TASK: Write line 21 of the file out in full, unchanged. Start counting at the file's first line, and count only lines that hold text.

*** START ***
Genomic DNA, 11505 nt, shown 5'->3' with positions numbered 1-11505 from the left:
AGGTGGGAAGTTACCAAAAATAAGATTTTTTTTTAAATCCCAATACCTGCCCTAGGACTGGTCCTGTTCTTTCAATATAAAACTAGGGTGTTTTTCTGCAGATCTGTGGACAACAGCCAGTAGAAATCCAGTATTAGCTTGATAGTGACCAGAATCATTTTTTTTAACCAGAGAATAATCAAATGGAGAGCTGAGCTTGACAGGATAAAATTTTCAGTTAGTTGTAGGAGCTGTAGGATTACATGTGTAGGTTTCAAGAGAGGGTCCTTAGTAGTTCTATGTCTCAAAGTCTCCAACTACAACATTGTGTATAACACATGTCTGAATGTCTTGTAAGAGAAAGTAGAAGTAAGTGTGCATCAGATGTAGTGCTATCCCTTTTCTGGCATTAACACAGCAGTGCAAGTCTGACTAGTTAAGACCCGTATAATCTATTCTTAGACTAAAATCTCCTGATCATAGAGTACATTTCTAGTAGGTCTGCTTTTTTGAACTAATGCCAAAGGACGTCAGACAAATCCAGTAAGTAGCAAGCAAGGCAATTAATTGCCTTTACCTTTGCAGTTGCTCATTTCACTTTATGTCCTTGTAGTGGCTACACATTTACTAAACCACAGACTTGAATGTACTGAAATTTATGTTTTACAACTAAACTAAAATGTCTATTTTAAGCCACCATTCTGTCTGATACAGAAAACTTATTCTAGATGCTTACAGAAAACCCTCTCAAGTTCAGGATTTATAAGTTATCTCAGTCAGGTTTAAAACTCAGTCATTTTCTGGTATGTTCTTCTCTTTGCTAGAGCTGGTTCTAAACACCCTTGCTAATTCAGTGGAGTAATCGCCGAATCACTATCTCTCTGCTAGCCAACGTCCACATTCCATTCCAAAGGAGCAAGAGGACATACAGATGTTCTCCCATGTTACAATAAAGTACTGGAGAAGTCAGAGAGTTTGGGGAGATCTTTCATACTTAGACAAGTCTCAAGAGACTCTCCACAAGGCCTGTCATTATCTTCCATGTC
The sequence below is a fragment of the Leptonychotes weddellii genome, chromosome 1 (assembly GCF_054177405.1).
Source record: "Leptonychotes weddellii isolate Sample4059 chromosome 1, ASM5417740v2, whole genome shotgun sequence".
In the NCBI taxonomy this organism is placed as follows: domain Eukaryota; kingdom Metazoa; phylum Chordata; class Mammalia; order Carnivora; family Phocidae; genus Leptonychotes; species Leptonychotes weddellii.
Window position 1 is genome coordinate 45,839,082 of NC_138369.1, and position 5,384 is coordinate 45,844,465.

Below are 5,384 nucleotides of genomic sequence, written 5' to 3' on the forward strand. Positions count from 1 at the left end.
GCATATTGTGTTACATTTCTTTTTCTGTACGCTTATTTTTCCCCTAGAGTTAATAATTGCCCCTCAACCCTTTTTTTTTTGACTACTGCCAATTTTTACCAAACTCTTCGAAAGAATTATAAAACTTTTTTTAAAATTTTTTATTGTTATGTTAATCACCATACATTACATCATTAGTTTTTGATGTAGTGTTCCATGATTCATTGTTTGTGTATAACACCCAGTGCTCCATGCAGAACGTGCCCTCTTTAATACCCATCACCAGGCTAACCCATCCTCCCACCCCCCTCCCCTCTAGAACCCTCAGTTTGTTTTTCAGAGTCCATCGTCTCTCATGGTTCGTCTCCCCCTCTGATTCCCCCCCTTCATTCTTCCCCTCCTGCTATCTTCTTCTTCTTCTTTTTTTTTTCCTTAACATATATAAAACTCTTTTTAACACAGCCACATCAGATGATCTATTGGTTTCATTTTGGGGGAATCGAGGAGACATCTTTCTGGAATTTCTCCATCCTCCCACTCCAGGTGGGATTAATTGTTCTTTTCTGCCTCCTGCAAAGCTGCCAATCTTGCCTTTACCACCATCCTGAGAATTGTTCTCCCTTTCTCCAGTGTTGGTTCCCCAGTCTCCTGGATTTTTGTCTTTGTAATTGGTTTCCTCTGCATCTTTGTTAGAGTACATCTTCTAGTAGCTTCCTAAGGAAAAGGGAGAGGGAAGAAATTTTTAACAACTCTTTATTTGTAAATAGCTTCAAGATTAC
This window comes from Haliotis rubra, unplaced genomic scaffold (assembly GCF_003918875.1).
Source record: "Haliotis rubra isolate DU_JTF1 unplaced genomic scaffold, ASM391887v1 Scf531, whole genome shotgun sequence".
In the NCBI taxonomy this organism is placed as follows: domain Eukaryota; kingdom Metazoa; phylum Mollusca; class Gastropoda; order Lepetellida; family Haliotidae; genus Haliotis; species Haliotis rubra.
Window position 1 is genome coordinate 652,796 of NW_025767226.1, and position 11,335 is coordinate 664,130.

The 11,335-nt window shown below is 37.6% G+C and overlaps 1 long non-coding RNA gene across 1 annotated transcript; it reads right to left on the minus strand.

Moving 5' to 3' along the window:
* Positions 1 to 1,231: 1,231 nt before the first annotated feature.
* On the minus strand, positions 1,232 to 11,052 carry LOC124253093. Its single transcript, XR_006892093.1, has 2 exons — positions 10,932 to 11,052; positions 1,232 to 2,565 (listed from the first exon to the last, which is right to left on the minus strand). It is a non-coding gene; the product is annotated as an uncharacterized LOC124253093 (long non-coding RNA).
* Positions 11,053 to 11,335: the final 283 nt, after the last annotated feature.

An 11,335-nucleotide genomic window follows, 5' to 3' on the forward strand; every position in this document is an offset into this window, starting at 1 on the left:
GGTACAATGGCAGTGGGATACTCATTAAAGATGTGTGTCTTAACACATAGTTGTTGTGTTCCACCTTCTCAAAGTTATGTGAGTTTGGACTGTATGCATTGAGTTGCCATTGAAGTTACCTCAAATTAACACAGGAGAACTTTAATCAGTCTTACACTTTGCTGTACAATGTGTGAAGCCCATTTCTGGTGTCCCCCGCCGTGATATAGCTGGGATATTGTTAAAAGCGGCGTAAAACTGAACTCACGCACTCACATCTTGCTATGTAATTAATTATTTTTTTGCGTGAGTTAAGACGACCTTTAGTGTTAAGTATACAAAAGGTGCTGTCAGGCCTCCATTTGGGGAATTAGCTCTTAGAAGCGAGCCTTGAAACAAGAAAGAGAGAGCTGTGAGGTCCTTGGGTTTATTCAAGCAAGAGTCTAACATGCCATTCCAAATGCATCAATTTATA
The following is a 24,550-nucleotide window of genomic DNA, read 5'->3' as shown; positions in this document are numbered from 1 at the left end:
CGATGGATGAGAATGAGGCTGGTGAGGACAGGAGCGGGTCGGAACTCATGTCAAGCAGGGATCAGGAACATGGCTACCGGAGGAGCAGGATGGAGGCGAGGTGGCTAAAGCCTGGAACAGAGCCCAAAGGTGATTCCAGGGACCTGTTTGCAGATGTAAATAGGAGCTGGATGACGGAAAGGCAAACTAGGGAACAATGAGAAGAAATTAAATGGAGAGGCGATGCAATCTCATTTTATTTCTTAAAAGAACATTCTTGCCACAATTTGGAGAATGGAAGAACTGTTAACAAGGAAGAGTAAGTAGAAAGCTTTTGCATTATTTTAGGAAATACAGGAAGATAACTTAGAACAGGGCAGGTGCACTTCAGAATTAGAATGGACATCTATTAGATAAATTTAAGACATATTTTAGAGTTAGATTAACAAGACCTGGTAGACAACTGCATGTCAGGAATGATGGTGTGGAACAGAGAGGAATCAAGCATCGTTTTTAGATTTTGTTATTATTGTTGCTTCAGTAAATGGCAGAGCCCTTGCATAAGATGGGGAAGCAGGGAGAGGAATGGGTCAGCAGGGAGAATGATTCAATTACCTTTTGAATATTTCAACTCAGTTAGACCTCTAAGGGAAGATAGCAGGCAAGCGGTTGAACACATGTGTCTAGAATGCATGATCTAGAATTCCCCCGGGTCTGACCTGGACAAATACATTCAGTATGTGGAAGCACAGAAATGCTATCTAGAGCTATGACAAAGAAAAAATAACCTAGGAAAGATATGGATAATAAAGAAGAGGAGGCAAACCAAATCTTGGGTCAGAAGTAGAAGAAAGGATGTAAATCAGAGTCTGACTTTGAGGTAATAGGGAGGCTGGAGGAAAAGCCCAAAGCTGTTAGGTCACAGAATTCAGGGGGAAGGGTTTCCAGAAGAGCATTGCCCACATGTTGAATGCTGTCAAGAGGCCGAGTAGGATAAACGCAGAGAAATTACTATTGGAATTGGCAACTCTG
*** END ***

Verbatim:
CGATGGATGAGAATGAGGCTGGTGAGGACAGGAGCGGGTCGGAACTCATGTCAAGCAGGGATCAGGAACATGGCTACCGGAGGAGCAGGATGGAGGCGAGGTGGCTAAAGCCTGGAACAGAGCCCAAAGGTGATTCCAGGGACCTGTTTGCAGATGTAAATAGGAGCTGGATGACGGAAAGGCAAACTAGGGAACAATGAGAAGAAATTAAATGGAGAGGCGATGCAATCTCATTTTATTTCTTAAAAGAACATTCTTGCCACAATTTGGAGAATGGAAGAACTGTTAACAAGGAAGAGTAAGTAGAAAGCTTTTGCATTATTTTAGGAAATACAGGAAGATAACTTAGAACAGGGCAGGTGCACTTCAGAATTAGAATGGACATCTATTAGATAAATTTAAGACATATTTTAGAGTTAGATTAACAAGACCTGGTAGACAACTGCATGTCAGGAATGATGGTGTGGAACAGAGAGGAATCAAGCATCGTTTTTAGATTTTGTTATTATTGTTGCTTCAGTAAATGGCAGAGCCCTTGCATAAGATGGGGAAGCAGGGAGAGGAATGGGTCAGCAGGGAGAATGATTCAATTACCTTTTGAATATTTCAACTCAGTTAGACCTCTAAGGGAAGATAGCAGGCAAGCGGTTGAACACATGTGTCTAGAATGCATGATCTAGAATTCCCCCGGGTCTGACCTGGACAAATACATTCAGTATGTGGAAGCACAGAAATGCTATCTAGAGCTATGACAAAGAAAAAATAACCTAGGAAAGATATGGATAATAAAGAAGAGGAGGCAAACCAAATCTTGGGTCAGAAGTAGAAGAAAGGATGTAAATCAGAGTCTGACTTTGAGGTAATAGGGAGGCTGGAGGAAAAGCCCAAAGCTGTTAGGTCACAGAATTCAGGGGGAAGGGTTTCCAGAAGAGCATTGCCCACATGTTGAATGCTGTCAAGAGGCCGAGTAGGATAAACGCAGAGAAATTACTATTGGAATTGGCAACTCTG